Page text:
To Kill a Mockingbird 1962
This classic film is about a lot of things, but at the center of the plot is a little girl’s relationship to her widowed father. A lot of dads have almost certainly seen Gregory Peck’s interpretation of Atticus Finch by now, but dads also love rewatching stuff that they’ve already seen. And To Kill a Mockingbird addresses a lot of themes that remain relevant today: racism, media influence, the injustice of the carceral system, small town politics, and coming of age in a fraught world.
This American war drama was directed, produced, and co-written by Spike Lee, and is the last film featuring Chadwick Boseman that was released while he was still living. The movie is about four men who survived the Vietnam War together, but decide to return to the country to search for the remains of their fallen squad leader, Norman. There’s also a treasure hunt. After arriving in Ho Chi Minh City, one of the veterans discovers he has a daughter living with his former girlfriend, Tiên. Another of the veterans is then joined by his son, introducing yet more family dynamics into what was supposed to be a war and adventure movie. And it still is! While the connections between family are the main theme of the film, action and politics will keep everyone invested.
Jack (Billy Crystal), a cynical lawyer, and Dale (Robin Williams), a depressed writer, have one thing in common: Collette (Nastassja Kinski), the woman they each dated. When Collette enlists them to help her search for her runaway teenage son, Scott, there might also be a little paternity issue at stake.
Ellie Chu (Leah Lewis) is a shy, smart student living in a small, small-minded town in Eastern Washington where she moved with her single father, a Chinese immigrant, so he could take the only job he could get. Ellie makes extra money to help pay the bills by writing papers for students, and she helps a jock at her school get the attention of popular girl Aster Flores (Alexxis Lemire) while secretly crushing on Aster, too. This movie isn’t exactly about father-daughter relationships, but it’s clear Ellie’s dad is the person she loves most in the world: She grapples with going to college nearby so she can live and help out at home, and she and her dad have Old Hollywood movie nights.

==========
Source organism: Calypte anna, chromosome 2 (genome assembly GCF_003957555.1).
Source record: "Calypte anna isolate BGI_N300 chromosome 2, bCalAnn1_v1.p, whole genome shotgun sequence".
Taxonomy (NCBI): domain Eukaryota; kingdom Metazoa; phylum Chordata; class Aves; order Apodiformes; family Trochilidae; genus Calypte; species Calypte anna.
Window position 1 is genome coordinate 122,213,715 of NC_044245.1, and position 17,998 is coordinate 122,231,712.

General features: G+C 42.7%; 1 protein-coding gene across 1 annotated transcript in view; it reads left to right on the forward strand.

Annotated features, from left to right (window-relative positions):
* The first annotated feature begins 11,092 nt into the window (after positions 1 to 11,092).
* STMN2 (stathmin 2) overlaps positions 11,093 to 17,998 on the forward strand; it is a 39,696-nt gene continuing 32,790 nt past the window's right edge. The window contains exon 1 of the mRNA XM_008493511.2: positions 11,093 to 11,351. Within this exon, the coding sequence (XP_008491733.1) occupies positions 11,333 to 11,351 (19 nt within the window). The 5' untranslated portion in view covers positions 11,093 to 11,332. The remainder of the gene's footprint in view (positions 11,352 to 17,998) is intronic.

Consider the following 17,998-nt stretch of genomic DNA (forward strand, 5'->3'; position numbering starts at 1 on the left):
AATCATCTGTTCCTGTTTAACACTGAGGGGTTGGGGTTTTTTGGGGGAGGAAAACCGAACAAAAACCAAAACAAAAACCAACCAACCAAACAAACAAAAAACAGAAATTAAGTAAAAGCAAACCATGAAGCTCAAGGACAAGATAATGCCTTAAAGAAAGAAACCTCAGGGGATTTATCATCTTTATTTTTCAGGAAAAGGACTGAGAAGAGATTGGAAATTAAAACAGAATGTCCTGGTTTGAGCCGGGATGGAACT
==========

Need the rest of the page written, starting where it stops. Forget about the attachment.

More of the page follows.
When Jack Butler (Michael Keaton), an auto engineer in Detroit, loses his job in a recession and his wife, Caroline (Teri Garr), finds work, Jack has to take over the responsibilities at home—thus becoming “Mr. Mom.” Remember that this movie was made in the 1980s, when other revolutionary films such as 9 to 5 (1980) and, later, Working Girl (1988) helped change the concept of the American workplace (that is, it’s perfectly normal for women to have titles other than “secretary”).
Daphne Reynolds (Amanda Bynes) grew up in New York City’s Chinatown with her very cool mom Libby (Kelly Preston), but she’s always been missing one thing: a father. She knows the man is Lord Henry Dashwood (Colin Firth), a member of British nobility running for political office, but they’ve never met, and Henry doesn’t know Daphne exists. So the summer after Daphne graduates high school, she hops across the pond to meet him, much to the shock of Henry and his stuffy wife and stepdaughter-to-be. Daphne soon wins over even the stiffest-lipped Brits, but it’s still clear her world and her father’s are nothing alike. Someone’s going to have to bend if they have any chance of the father-daughter relationship Daphne’s always wanted.